by Matt Weik
Social media is consuming a good part of our days. Don’t believe me? If you have an iPhone you can check thanks to a new feature called “Screen Time.” Now, this article has nothing to do with that app, but rather more about your fitness Facebook account specifically. I’m assuming if you have a fitness Facebook account and post regularly that the social media platform means something to you and is of value?
You probably spend a decent amount of time each day scrolling through your feed seeing what your “friends” are doing. Well, what if I asked you to permanently delete your fitness Facebook account for money? Would you do it? You probably think I’m nuts for even asking you. Yet, according to a study, some actually would – for a price.
Now, the study conducted was for general profiles (not specific to fitness) but this can easily transfer over into our own world of fitness influencers on Facebook and social media.
Name Your Price
If you have a fitness business (even a personal brand such as fitness influencer), social media can be extremely important and help you market your brand and product/service. It’s a great way to build brand awareness and loyalty while creating a community that follows your every post. Would you be willing to permanently delete your fitness Facebook account for money? According to research, the average cost to have someone call it quits is over $1,000. I think that figure is incredibly low. But then again you have OnlyFans accounts popping up everywhere too.
The Facebook platform is home to more than two billion accounts/users and is considered one of the largest free social media platforms out there. Researchers have said, “Social media, and the internet more broadly, have changed the way we live and the way we keep in touch with friends and family, but it’s hard to find evidence that the internet has made us richer or more productive at work. We know people must derive tremendous value from Facebook or they wouldn’t spend millions of hours on the site every day. The challenge is how to put a dollar value on a service people don’t pay for.”
Researchers asked a group of college students how much money they would need to receive in order to permanently delete their Facebook account. As mentioned above, their answer was around $1,000. How much would you want to permanently delete your fitness Facebook account? Is $1,000 too high or too low?
Here’s my opinion on this. Personally, if I didn’t have a business, I’d do away with all of my social media profiles. I wouldn’t think twice about it nor would I miss them. I’m just not the type of person who wants to put all of their personal stuff out there for everyone to see. But I do know that many people use social media as a way to justify their life and flex with all of their “possessions.” Again, personally, that’s not me. However, the answer of $1,000 seems a little low to me if I were to take a stab at how much I thought people would say.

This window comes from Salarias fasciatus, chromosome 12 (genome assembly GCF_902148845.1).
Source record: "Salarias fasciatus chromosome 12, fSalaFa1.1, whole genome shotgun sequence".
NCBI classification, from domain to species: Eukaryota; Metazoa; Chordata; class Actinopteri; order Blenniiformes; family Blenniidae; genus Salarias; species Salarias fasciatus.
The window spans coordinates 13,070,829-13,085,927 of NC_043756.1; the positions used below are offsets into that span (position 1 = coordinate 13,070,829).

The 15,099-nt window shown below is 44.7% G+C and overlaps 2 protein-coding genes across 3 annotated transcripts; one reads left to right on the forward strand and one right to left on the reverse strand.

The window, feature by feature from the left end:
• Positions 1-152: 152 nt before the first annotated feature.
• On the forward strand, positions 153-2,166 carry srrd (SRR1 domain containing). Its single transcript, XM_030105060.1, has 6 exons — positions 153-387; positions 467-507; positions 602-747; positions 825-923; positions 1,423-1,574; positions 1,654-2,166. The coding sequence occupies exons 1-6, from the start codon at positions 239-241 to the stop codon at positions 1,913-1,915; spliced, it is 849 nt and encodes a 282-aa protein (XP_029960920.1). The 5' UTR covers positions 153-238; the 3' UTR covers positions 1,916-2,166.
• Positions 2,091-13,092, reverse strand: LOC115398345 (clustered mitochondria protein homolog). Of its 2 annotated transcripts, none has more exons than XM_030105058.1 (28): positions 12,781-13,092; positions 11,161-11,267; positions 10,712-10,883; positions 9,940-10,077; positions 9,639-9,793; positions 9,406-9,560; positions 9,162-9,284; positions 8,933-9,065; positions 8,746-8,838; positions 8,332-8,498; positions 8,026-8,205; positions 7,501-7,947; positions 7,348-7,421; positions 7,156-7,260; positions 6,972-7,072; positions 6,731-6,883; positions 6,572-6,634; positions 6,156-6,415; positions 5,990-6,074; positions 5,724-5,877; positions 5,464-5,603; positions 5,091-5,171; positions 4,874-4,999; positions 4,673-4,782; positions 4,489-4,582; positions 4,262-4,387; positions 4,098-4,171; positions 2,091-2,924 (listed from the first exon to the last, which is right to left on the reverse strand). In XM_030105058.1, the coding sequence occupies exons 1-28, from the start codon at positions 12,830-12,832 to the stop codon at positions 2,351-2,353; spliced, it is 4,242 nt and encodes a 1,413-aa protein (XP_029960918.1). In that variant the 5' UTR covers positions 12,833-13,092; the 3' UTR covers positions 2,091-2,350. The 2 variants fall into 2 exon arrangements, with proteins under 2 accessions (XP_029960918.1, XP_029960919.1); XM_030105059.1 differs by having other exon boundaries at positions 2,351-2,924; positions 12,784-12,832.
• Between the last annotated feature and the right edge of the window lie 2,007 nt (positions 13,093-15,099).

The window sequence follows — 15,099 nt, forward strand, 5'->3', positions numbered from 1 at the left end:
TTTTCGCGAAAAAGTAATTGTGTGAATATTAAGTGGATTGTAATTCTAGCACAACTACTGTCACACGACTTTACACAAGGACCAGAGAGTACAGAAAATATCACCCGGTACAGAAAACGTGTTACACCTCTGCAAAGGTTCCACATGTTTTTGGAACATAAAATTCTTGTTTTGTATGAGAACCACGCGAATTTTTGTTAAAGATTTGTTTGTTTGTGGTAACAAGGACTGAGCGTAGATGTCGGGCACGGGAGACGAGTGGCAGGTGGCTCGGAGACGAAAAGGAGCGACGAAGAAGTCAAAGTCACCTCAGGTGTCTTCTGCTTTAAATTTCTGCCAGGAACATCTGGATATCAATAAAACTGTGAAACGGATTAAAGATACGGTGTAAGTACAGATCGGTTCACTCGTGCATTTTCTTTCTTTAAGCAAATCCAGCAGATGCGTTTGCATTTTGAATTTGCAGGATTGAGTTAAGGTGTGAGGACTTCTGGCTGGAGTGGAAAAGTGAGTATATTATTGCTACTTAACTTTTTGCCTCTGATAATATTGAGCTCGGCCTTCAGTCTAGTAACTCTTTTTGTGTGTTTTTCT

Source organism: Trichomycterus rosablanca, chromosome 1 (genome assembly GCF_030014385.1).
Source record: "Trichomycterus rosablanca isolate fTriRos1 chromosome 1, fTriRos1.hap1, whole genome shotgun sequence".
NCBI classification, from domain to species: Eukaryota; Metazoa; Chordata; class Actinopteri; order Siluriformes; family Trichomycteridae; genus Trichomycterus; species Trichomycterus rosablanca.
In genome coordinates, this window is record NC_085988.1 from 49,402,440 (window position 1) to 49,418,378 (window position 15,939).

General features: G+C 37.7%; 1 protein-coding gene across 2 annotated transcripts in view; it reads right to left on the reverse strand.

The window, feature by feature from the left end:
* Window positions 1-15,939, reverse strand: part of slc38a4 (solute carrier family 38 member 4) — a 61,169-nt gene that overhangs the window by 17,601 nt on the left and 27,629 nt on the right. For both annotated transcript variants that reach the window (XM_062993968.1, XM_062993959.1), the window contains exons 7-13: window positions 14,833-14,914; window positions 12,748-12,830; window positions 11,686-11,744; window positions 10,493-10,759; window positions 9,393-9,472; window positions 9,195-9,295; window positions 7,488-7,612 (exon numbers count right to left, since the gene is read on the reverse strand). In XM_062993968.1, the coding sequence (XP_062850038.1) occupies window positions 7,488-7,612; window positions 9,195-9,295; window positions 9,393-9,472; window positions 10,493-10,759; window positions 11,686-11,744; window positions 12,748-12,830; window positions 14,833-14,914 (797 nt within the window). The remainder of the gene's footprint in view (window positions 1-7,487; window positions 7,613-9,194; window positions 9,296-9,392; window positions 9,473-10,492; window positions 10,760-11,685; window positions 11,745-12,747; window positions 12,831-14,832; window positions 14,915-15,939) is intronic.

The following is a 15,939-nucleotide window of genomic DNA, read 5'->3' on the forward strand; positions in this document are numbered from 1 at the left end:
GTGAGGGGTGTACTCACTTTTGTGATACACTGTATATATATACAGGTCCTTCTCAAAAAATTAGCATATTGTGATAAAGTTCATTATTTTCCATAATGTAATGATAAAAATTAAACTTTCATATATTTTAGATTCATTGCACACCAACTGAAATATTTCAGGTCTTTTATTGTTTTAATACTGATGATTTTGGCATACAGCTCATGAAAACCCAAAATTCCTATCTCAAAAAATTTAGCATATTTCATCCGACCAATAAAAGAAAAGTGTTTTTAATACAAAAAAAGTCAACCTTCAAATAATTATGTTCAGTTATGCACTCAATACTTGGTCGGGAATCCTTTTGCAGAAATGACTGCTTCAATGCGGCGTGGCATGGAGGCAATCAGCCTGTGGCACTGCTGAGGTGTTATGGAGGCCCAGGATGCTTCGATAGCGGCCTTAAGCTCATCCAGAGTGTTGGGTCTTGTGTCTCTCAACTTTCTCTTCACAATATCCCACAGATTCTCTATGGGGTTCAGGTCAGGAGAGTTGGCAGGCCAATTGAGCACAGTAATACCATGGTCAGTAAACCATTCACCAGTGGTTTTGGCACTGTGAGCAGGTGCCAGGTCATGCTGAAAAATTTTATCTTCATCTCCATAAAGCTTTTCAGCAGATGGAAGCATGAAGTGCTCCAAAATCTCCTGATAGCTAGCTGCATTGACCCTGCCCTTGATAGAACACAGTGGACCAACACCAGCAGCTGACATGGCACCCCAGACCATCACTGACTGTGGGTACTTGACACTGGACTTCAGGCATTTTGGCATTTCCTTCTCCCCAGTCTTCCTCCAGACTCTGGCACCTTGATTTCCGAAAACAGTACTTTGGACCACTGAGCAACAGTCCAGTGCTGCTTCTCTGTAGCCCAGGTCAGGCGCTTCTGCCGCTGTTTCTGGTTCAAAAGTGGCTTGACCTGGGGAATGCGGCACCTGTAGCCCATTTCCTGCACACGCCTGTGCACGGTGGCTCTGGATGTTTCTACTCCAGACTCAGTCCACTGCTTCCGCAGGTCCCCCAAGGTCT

I guess, granted, the participants of the study were college students who $1,000 might actually be a lot of money for them. The value I’d think on their social media platform, though, I would have thought meant more to them in terms of value. I was assuming people would be thinking a minimum of $5,000 to permanently delete their page.
Interestingly enough, the researchers also found during this study that people put more value on Facebook than they did on actual people. Go tell your mom that and see how she feels.
One question I would add from this study is, “Was Facebook their only social media platform?” Here’s why I ask. Instagram is HUGE and I see more college students using that platform when compared to Facebook. So, would the value be the same if asked to permanently delete Instagram? If college students could get paid to stop using one platform but could jump on all the others, I don’t see getting rid of one as a major concern. But that’s just my opinion.
How would this work with other platforms? Would business professions be willing to give up LinkedIn? Would teens be willing to give up Instagram? I’m not so sure people would be willing to give those up – it’s “social currency.” People seem to feel like their worth is based on what others think of them on social media – which is quite sad when you think about it.
You’re basing your life and worth off of someone else’s opinion of the images and things you post and the fact that those individuals probably don’t even know you in real life. So, why would you even care what they think? What do they bring to the table at the end of the day? A like or comment? If that’s what you care about, that’s truly sad.
What’s your take on all of this? Would you take $1,000 to get rid of your fitness Facebook page or would you ask for more? Or, maybe you wouldn’t give it up at all? Let us know in the comments.
Jay R. Corrigan, Saleem Alhabash, Matthew Rousu, Sean B. Cash. How much is social media worth? Estimating the value of Facebook by paying users to stop using it. PLOS ONE, 2018; 13 (12): e0207101